September 26, 2014

Michigan Physician Pleads Guilty for Role in Medicare Fraud Scheme

WASHINGTON—A Detroit-area physician who made fraudulent referrals for home health care in a $1.3 million Medicare fraud scheme pleaded guilty today.

Assistant Attorney General Leslie R. Caldwell of the Justice Department’s Criminal Division, U.S. Attorney Barbara L. McQuade of the Eastern District of Michigan, Special Agent in Charge Paul Abbate of the FBI’s Detroit Field Office, and Special Agent in Charge Lamont Pugh III of the U.S. Department of Health and Human Services, Office of Inspector General (HHS-OIG) Chicago Regional Office made the announcement.

Dr. Vicha Janviriya, 77, of Southfield, Michigan, pleaded guilty before U.S. District Judge Arthur J. Tarnow in the Eastern District of Michigan to one count of conspiracy to commit health care fraud. Sentencing is scheduled for Jan. 21, 2015.

According to court documents, Janviriya admitted that from February 2006 through September 2012, he falsified medical documentation and falsely certified Medicare beneficiaries as homebound or requiring home health care services. In many cases, he had never met those beneficiaries. Janviriya admitted that he knew the false home health certifications would be used to support false claims to Medicare for services that were never rendered or not medically necessary, or where the Medicare beneficiary referrals were obtained through the payment of kickbacks.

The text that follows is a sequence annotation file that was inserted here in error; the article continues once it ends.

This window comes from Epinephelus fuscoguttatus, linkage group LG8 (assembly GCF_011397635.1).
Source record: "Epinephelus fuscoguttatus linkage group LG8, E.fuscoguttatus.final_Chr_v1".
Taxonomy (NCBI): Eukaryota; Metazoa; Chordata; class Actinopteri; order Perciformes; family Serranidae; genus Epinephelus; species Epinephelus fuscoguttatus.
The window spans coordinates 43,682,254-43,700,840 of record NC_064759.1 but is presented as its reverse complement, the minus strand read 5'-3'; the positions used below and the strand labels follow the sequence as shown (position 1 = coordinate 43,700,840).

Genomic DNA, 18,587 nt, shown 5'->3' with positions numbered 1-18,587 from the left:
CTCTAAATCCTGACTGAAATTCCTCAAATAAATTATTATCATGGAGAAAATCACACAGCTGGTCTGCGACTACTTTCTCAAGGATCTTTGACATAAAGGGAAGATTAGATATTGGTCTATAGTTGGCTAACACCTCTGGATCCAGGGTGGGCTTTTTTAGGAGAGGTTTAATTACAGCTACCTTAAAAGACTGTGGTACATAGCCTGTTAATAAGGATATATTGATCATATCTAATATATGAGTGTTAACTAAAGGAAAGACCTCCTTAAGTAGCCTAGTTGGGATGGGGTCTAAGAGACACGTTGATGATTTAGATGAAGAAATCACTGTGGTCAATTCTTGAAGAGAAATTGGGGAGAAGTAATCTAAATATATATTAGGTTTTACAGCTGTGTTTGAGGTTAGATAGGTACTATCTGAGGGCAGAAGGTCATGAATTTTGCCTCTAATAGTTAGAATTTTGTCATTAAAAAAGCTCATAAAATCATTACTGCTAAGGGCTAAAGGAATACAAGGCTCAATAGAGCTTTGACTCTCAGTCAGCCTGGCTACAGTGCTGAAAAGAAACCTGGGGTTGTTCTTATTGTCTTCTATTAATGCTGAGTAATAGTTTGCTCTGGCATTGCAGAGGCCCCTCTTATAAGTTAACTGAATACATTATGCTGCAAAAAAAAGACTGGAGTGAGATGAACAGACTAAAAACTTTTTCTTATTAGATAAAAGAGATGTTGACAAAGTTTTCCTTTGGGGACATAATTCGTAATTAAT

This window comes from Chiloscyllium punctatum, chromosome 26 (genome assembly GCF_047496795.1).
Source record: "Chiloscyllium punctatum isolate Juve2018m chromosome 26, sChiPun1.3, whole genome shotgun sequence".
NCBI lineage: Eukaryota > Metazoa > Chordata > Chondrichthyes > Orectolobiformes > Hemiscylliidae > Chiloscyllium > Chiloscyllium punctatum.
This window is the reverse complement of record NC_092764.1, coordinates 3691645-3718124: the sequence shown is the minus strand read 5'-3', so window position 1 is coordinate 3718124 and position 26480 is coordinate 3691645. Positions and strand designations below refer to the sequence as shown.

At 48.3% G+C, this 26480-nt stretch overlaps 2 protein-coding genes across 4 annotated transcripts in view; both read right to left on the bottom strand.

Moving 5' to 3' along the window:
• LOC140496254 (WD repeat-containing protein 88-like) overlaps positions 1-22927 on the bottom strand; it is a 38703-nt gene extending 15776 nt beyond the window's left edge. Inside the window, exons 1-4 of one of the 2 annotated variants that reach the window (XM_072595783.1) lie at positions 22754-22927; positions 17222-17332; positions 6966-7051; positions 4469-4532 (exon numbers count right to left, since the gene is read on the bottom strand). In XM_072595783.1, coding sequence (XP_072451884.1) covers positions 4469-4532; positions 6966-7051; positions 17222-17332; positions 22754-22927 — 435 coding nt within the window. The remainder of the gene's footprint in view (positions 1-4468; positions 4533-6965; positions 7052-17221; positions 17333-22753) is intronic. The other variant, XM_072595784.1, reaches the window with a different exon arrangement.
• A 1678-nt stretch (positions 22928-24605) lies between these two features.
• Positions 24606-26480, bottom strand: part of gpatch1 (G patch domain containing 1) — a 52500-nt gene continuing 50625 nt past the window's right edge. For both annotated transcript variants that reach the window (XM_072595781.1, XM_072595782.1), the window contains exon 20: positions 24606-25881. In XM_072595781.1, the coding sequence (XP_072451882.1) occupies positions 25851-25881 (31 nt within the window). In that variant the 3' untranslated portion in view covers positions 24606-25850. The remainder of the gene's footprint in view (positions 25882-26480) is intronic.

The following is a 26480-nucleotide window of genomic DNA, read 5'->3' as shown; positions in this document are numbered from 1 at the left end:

Between February 2006 and September 2012, Janviriya caused Medicare to pay approximately $1,366,496 based on his false home health certifications.

This case was investigated by the FBI and HHS-OIG and was brought as part of the Medicare Fraud Strike Force, under the supervision of the Criminal Division’s Fraud Section and the U.S. Attorney’s Office for the Eastern District of Michigan. This case is being prosecuted by Trial Attorneys Niall M. O’Donnell and Matthew Thuesen of the Criminal Division’s Fraud Section.

Since its inception in March 2007, the Medicare Fraud Strike Force, now operating in nine cities across the country, has charged nearly 2,000 defendants who have collectively billed the Medicare program for more than $6 billion. In addition, the HHS Centers for Medicare and Medicaid Services, working in conjunction with the HHS-OIG, are taking steps to increase accountability and decrease the presence of fraudulent providers.

To learn more about the Health Care Fraud Prevention and Enforcement Team (HEAT), go to: